We were now officially transferred from the hospital to the Flying Column, of which Prince V. was the head. A flying column works directly under the head of the Red Cross, and is supposed to go anywhere and do anything at any hour of the day or night. Our Column consisted of five automobiles that conveyed us and all our equipment to the place where we were to work, and then were engaged in fetching in wounded, and taking them on to the field hospital or ambulance train. The staff consisted of Prince and Princess V., we two English Sisters, with generally, but not always, some Russian ones in addition, an English surgeon, Colonel S., some Russian dressers and students, and some sanitars, or orderlies. The luggage was a dreadful problem, and the Prince always groaned at the amount we would take with us, but we could not reduce it, as we had to carry big cases of cotton-wool, bandages and dressings, anaesthetics, field sterilizer, operating-theatre equipment, and a certain amount of stores—such as soap, candles, benzine and tinned food—as the column would have been quite useless if it had not been to a large extent self-supporting. Our Column was attached to the Second Army, which operated on the eastern front of Warsaw. The Russian front changes so much more rapidly than the Anglo-French front, where progress is reckoned in metres, that these mobile columns are a great feature of ambulance work here. Our front changed many miles in a week sometimes, so that units that can move anywhere at an hour’s notice are very useful. The big base hospitals cannot quite fulfil the same need on such a rapidly changing front.
THE BOMBARDMENT OF LODZ
It took us a long time to get to Lodz, though it is not much more than 200 kilometres away. Russian roads are villainously bad anyhow, and the Germans, though their retreat had been hasty, had had time to destroy the roads and bridges as they went. Another thing that delayed us were the enormous reinforcements of troops going up from Warsaw to the front. It was very interesting to watch the different groups as we passed, first a Cossack regiment going up, then an immense convoy followed with about 200 wagons of forage. Just ahead of that we passed the remounts—sturdy, shaggy Siberian ponies. They are the most delightful creatures in the world, as tame as a dog, and not much bigger, and many of them of a most unusual and beautiful shade of golden cream. They have been brought from Siberia by the thousand, and most of the little things had never seen a motor-car before, and pranced and kicked and jumped, and went through all kinds of circus tricks as we passed.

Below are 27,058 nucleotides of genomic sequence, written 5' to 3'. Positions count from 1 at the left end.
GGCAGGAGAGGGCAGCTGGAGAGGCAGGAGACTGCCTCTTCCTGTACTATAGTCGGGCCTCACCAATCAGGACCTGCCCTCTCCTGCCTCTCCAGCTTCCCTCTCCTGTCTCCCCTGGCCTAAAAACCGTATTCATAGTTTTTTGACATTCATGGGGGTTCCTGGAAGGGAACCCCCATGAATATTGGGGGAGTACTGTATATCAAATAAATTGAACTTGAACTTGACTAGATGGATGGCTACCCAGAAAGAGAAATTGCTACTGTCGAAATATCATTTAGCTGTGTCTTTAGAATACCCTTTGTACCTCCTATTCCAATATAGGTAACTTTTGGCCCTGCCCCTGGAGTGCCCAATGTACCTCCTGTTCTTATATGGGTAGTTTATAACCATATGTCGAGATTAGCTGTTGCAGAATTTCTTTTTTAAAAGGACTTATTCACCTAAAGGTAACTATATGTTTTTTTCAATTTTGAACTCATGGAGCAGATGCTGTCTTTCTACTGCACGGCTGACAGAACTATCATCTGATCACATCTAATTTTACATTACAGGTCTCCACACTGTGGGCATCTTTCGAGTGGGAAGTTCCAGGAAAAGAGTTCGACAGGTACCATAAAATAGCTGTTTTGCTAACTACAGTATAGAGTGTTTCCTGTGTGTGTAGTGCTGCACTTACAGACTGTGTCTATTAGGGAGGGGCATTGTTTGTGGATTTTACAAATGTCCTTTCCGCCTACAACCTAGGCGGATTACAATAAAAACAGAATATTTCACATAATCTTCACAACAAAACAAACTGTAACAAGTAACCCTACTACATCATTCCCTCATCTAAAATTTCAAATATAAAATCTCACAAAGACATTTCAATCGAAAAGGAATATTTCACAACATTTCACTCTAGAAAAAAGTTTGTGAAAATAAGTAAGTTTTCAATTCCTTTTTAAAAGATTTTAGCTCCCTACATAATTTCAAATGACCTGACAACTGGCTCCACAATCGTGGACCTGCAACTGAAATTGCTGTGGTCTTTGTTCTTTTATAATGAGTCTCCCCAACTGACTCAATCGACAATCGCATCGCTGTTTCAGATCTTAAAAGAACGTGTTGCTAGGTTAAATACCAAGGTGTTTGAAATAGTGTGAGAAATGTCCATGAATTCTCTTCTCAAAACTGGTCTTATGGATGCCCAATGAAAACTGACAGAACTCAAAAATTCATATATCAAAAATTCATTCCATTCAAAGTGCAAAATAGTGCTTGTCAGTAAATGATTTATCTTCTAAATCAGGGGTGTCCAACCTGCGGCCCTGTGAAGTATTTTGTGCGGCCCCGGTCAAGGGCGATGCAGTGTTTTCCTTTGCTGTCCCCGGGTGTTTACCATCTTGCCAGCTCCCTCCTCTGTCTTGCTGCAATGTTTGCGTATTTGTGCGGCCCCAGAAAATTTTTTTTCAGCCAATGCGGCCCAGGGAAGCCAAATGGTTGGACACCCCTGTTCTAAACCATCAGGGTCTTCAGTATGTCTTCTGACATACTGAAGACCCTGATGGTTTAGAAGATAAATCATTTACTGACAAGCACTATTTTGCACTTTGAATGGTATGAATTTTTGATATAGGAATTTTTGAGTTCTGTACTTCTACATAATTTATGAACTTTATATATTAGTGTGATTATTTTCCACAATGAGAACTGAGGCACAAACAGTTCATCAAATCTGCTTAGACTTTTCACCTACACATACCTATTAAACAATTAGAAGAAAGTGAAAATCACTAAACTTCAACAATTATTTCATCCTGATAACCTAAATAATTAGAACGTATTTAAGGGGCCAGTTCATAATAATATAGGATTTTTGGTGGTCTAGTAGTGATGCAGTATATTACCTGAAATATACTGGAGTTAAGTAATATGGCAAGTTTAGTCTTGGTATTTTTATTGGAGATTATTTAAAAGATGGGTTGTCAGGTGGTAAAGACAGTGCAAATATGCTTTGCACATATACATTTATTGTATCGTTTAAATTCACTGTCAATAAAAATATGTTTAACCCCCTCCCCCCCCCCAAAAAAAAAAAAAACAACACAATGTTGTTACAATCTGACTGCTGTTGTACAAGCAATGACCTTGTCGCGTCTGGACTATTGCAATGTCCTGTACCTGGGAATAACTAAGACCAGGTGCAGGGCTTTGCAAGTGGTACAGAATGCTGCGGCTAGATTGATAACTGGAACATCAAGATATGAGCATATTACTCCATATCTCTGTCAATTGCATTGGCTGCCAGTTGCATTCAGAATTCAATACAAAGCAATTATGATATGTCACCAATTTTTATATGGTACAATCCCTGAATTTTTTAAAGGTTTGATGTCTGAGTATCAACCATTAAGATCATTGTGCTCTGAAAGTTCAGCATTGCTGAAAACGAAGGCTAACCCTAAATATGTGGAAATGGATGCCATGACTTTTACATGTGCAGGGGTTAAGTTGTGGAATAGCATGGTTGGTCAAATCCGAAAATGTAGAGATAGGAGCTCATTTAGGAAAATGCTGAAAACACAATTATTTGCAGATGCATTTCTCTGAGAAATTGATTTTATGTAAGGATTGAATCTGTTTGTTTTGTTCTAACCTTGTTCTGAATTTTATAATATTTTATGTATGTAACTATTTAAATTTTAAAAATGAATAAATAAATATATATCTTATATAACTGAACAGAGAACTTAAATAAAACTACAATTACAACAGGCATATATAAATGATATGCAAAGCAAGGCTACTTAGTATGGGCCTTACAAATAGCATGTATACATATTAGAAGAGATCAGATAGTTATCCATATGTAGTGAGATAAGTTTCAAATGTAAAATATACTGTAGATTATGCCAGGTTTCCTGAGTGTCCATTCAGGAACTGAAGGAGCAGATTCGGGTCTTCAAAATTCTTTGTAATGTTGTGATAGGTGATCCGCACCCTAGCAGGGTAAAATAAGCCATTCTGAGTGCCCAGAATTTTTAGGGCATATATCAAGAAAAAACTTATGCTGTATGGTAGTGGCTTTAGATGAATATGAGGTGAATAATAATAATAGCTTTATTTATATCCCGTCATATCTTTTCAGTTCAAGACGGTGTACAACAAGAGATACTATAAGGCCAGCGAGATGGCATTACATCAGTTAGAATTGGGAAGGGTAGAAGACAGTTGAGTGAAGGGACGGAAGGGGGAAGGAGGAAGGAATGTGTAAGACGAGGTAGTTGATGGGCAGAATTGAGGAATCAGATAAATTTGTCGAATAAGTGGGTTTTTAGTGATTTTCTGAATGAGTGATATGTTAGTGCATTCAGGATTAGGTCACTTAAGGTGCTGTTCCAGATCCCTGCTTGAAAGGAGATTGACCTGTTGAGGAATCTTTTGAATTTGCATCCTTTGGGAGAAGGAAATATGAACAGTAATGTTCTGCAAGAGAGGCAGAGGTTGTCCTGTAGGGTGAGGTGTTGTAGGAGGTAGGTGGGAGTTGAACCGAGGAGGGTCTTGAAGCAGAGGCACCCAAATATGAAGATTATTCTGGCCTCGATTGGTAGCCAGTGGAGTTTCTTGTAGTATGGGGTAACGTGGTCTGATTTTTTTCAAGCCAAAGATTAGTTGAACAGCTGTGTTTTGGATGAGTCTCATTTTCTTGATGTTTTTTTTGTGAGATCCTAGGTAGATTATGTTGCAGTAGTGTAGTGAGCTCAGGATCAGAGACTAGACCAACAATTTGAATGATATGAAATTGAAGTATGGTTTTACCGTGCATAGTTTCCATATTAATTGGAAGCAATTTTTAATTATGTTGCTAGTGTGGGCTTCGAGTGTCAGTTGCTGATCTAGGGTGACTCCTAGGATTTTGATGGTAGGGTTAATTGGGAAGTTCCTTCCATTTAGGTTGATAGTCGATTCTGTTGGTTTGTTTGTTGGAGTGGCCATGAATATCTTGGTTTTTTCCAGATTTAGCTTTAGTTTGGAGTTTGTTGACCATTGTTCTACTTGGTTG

[Illustration: MAP OF THE POLISH FRONT]
As we grew nearer to Lodz it was sad to see a good many dead horses lying by the roadside, mostly killed by shell-fire. The shells had made great holes in the road too, and the last part of our journey was like a ride on a switchback railway. It began to get dark as we came to Breeziny, where a large number of Russian batteries were stationed. It looked very jolly there, these large camps of men and horses having their supper by the light of a camp-fire, with only the distant rumble of the guns to remind them that they were at war. Two hours later we jolted into the streets of Lodz.